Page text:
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Crash Diet

Fiscal responsibility in Albany means that there isn’t enough cash to go around

by Erin Pihlaja on November 21, 2013

The Albany Common Council passed Mayor Jerry Jenning’s last budget this past Monday night (Nov. 18). There were some winners and losers, and some were left wondering what other projects will be on the chopping block in the fight for funding.

The $171 million budget came in at $500,000 less than the previous one. Out were raises for city employees and funding for SNUG, a nonprofit dedicated to stopping gun violence. To close a gap between spending and revenue, the city will have to dip into its $18 million fund balance, described by mayor-elect Kathy Sheehan as a “rainy day fund” to be used for unexpected costs, to the tune of almost $10 million.

Albany has planned to borrow around $18 million as part of the Five Year Capital Plan, which began in 2013, but Sheehan would like to see the amount of borrowed money shrink a bit. “We have to be able to pay our bills, and we have to find savings somewhere else,” she said. “We have to put together a responsible and practical budget. There is $18 million borrowed and we can’t do that. We have to look at what we can responsibly borrow going forward, and at other opportunities where we can find funding for these projects.” She added that maintaining the city’s strong credit rating is a priority.

One project that had unofficially been slated by Jennings to receive funding but wasn’t in the Capital Plan, is the Madison Avenue Road Diet.

“It wasn’t in the 2013 five year plan because it was in the middle of a feasibility study at the time,” said Leah Golby, Common Council member for Albany’s 10th Ward. Now, the funding for the project is no longer a sure thing.

The report from the study for the Madison Avenue Road Diet was published in February of 2013. The area studied was Madison Avenue from Lark Street to South Allen Street, and continues onto Western Avenue until Manning Boulevard. From the report issued after the study: “A ‘Road Diet’ is when a road is reduced in the number of travel lanes and/or the effective width. The reallocation of space can result in improved safety for cyclists by providing dedicated space on the roadway; for pedestrians by reducing the potential vehicle conflicts; and for vehicles by providing clear delineation and fewer decision points.”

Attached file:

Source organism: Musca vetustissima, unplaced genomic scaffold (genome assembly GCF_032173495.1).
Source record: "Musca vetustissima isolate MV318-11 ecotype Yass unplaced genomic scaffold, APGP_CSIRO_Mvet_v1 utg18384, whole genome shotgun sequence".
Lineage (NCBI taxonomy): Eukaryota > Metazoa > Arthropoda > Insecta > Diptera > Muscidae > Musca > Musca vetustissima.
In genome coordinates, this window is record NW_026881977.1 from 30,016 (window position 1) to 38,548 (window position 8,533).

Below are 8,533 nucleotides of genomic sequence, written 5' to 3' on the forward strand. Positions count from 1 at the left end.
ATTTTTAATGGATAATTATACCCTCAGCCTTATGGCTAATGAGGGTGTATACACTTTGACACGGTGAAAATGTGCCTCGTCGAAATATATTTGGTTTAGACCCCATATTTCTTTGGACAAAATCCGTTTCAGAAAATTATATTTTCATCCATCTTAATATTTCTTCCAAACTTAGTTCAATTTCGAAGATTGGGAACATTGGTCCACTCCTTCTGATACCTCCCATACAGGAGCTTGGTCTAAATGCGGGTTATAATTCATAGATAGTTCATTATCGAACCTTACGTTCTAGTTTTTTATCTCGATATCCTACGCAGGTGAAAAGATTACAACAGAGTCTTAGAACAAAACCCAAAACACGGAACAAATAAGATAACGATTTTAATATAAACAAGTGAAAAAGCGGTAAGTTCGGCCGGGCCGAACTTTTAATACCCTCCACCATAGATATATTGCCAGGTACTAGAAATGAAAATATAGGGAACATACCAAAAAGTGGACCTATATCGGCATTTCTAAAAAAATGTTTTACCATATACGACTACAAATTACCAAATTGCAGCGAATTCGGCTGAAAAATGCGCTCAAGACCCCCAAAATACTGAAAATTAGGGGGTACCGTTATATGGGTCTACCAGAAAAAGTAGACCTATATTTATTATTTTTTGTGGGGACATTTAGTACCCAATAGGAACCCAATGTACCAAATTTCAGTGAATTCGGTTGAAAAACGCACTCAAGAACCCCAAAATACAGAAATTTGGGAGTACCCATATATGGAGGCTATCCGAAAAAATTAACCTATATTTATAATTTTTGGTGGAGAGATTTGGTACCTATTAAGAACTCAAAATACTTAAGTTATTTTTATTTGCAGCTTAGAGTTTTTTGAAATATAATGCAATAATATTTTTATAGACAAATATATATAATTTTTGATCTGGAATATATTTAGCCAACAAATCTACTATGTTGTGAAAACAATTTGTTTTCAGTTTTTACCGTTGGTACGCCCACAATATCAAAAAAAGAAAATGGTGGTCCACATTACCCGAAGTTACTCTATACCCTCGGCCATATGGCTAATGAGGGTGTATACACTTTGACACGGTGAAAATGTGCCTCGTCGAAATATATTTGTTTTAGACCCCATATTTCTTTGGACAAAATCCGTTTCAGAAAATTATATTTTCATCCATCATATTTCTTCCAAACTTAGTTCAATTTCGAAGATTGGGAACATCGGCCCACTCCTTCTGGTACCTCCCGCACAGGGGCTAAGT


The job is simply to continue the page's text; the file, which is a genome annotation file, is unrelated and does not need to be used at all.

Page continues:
“It was deemed viable by the contractor who did the study,” said Golby, who views the project as an “investment” for Albany. And others agree with her.

Becky Puritz, an Albany resident and employee at Downtube Bicycle Works (466 Madison Ave., Albany), frequently commutes on her bicycle and described some streets in Albany as “harrowing.” In addition to her desire to see adaptations to the streets to make them safer, she believes that making them friendlier to cyclists would create an economic boom for businesses along the corridor.

She cited studies conducted in California, Mississippi, Indiana, and in New York City that showed that in areas trafficked by pedestrians and cyclists, revenues increased for businesses and home values increased.

In regard to the plan losing funding, she said, “It freaks me out that we might not be able to do it. This is the next step, there’s a narrow window of opportunity and I don’t want to miss that. Over time, this is an economic positive for the city.”

Dennis Gaffney, an Albany resident and journalist, had similar sentiments. The self-described “casual cyclist,” who has written about the subject of road diets for The New York Times, said, “Albany is not bike-friendly yet.”

The Road Diet report stated: “The analysis included the review of 481 crashes over a three year period from November 1, 2008 through October 31, 2011.” The data indicated the following, “[Fifty-five percent] of crashes in the corridor are of a type potentially correctible by a road diet (24-percent rear-end and 31-percent sideswipe)” and that 32 crashes (7 percent) involved pedestrians or cyclists.”

“The biggest thing is to provide safer streets,” Gaffney said. “The primary role of government is to protect its people and this road diet does that on Madison Avenue. I’m not sure now it should be paid for but it should be a priority.”

Sheehan has stated that she supports the road diet, but would like to seek out other ways to fund it, instead of borrowing the money. Golby is afraid that that approach will mean the end of the project.

One suggested alternative method that Golby is uncertain of is to apply for grants that will match funding. “I’m a grant writer by trade,” she said. “If you don’t have the money set aside for matching funds, you don’t get it.”

She would like to see some of the borrowing from the Capital Plan be reassessed. “This is different than borrowing for a truck or a vehicle,” she said, in reference to the Department of General Services whose proposed borrowing totaled almost $12 million for one year alone. She added that “the council is leaning in the direction of reducing borrowing to no more than $12 million total.”

Golby noted that she expected to compromise in the name of fiscal responsibility, but the money spent on the Madison Avenue Road Diet was money that would eventually come back. “It’s an investment and it will pay for itself.”